Komen, Planned Parenthood, and Conspiracy Theories

This post has been updated.

While it may look on the surface like the anti-choice groups are rejoicing over the decision by the Susan G. Komen for the Cure to terminate its grants to Planned Parenthood for breast cancer screening because they want to deprive Planned Parenthood of funds over its provision of abortion services, the antipathy is even deeper than that. For anti-choice activists, spurred on by publications from the Catholic Church and others, Planned Parenthood and the Komen Foundation are part of a conspiracy to cover up purported links between abortion and breast cancer.

Numerous scientific and medical experts and organizations have studied this issue, and have concluded that there is no link between abortion and increased breast cancer risk, including the National Breast Cancer Coalition, the American Cancer Society, the World Health Organization, the American College of Obstetricians and Gynecologists, and the National Institutes of Health.

But for anti-choice activists, conspiracy theories about this supposed link abound. At the South Carolina Citizens for Life rally in Columbia last month, there was a large display featuring publications from the U.S. Conference of Catholic Bishops, as well as a news article highlighting a local diocese’s refusal to support the Race for the Cure because of Komen’s support for Planned Parenthood. The display featured an anti-contraception pamphlet penned by the USCCB’s Associate Director of Pro-Life Activities, Richard Doerflinger, “The Prevention Deception: How Not to Reduce Abortions,” which argues that contraception does not reduce the need for abortions.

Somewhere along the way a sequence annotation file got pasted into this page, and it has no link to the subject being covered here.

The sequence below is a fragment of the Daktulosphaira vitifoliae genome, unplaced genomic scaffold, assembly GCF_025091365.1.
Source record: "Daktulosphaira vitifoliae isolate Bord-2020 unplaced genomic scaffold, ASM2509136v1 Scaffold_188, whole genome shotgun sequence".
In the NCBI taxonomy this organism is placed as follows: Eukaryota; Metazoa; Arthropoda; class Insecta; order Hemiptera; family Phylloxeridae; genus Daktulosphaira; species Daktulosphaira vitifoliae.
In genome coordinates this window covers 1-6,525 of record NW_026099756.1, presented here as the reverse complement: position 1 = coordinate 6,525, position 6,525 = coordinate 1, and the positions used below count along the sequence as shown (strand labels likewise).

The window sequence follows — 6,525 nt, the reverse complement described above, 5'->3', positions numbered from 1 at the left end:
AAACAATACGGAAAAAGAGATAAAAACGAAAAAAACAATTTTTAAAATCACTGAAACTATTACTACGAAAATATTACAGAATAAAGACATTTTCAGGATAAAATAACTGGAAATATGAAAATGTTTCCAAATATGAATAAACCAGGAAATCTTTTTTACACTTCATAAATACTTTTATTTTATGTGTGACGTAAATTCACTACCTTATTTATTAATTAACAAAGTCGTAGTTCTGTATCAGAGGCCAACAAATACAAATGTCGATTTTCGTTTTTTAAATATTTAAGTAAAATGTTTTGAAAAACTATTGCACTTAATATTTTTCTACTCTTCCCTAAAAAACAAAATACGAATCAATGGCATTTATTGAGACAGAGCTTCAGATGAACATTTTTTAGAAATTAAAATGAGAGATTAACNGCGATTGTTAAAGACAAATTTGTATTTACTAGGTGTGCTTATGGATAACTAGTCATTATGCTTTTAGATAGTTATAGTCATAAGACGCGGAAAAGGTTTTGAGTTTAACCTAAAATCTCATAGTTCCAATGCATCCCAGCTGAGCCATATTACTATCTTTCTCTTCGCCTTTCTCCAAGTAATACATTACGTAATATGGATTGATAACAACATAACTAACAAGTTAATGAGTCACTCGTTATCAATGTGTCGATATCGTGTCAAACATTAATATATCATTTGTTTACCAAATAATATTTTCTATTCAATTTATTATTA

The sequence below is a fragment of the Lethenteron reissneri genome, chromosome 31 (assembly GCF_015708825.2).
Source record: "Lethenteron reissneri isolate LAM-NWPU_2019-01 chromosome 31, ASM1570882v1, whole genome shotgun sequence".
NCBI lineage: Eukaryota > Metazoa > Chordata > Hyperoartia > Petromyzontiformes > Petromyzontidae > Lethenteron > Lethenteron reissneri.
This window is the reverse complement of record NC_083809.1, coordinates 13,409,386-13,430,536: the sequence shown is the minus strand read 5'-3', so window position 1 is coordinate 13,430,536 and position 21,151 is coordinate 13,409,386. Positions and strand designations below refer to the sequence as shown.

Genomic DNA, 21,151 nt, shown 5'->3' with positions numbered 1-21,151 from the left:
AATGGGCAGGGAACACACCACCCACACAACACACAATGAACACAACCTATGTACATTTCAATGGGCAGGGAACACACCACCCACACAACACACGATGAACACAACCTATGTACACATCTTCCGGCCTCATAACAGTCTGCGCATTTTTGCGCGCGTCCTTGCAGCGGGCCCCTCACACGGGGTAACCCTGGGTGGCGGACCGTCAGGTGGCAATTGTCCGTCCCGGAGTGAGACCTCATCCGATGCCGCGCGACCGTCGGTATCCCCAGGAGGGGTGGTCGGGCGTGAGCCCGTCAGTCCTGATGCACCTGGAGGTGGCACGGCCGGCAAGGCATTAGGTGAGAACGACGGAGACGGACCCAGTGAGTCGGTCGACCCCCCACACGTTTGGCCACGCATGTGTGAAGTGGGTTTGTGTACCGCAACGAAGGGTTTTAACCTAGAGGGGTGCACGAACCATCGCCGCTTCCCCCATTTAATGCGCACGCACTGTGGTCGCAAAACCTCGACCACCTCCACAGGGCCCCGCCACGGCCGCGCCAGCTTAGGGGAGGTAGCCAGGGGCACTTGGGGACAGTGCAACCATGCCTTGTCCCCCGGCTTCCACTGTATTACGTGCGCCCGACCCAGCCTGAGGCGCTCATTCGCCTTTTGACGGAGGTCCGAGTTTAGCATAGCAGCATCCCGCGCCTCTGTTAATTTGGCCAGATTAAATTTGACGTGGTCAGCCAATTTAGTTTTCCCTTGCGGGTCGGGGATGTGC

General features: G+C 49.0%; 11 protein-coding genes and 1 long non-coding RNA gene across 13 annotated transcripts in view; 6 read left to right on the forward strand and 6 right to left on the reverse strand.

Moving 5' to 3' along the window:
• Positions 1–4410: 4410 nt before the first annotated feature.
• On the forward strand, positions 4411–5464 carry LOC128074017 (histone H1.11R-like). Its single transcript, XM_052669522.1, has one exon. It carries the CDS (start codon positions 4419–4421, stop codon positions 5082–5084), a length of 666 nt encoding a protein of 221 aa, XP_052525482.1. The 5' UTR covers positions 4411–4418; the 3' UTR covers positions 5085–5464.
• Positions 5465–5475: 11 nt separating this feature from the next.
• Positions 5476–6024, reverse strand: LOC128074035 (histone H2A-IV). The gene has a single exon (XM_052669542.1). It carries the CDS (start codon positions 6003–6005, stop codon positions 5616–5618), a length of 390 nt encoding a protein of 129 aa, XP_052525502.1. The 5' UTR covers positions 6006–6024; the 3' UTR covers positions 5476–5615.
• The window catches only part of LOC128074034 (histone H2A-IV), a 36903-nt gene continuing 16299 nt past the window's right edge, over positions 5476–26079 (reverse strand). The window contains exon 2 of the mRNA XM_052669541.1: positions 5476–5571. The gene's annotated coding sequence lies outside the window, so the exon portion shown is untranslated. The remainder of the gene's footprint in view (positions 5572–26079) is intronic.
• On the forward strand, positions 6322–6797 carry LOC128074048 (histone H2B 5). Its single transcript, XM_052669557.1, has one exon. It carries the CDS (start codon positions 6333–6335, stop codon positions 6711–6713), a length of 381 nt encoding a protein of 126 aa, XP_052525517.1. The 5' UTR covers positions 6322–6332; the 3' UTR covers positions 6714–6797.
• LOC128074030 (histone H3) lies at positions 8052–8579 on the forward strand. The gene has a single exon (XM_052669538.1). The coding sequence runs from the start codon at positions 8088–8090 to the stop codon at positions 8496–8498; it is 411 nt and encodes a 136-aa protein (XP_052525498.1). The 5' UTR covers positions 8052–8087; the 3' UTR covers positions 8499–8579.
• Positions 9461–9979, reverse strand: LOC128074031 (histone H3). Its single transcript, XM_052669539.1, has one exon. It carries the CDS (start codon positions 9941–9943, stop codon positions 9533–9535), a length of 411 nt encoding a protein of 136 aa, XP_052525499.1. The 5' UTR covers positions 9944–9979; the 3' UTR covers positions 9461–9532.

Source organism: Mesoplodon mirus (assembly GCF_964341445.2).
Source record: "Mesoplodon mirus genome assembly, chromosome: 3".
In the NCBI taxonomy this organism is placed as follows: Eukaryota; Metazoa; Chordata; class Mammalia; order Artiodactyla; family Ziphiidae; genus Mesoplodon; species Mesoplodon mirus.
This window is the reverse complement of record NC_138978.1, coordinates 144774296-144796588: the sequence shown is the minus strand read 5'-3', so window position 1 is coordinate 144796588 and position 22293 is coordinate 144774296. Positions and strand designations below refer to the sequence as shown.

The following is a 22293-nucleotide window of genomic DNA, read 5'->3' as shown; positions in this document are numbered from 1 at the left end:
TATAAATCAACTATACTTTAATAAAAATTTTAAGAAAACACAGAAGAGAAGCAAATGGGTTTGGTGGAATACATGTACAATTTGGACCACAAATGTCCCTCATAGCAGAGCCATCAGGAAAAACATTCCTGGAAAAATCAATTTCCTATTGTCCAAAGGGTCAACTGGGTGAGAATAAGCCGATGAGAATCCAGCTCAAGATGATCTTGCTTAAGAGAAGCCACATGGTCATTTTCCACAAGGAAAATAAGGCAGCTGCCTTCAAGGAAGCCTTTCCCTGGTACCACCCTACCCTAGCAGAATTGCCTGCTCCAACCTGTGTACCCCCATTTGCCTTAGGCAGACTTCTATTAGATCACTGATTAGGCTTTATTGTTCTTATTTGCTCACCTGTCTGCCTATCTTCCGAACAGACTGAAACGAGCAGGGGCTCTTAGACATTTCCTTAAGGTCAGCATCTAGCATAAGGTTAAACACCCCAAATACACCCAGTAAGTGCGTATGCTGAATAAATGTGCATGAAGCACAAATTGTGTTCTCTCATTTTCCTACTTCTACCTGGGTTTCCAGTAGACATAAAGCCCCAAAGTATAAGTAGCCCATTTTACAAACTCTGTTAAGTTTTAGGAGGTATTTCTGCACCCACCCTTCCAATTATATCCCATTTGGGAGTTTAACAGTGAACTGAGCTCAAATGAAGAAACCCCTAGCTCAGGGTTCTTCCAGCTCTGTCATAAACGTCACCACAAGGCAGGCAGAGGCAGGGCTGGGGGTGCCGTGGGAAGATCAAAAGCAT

The display alleged a cover-up, comparable to “the TOBACCO/LUNG CANCER SAGA,” by among “big pharma,” the media, the American Cancer Society, the “medical establishment,” and the Komen Race for the Cure, who are “suppressing medical evidence for the link between birth control pills & abortion to breast cancer!” The display urged people to “learn this truth from our Church and other scientific sources.”

The display appeared to draw, at least in part, on a USCCB pamphlet (also displayed), “Abortion and Breast Cancer: The Link that Won’t Go Away” [PDF]. That pamphlet, written by Dr. Angela Lafranchi, claims “documentation and public awareness of the negative effects of abortion poses a danger to Big Abortion, in the same way studies linking cigarettes to cancer posed a danger to Big Tobacco.” Without mentioning Komen, the pamphlet urges supporting runs or walks for breast cancer prevention that are sponsored by a diocese: “Raise funds for breast cancer awareness and prevention with a diocesan-wide ‘Run’ or ‘Walk for Prevention.’ A number of cancer-related educational and advocacy organizations donate money to Planned Parenthood, or otherwise support abortion or immoral embryonic stem cell research. So it’s best to support organizations that do not.”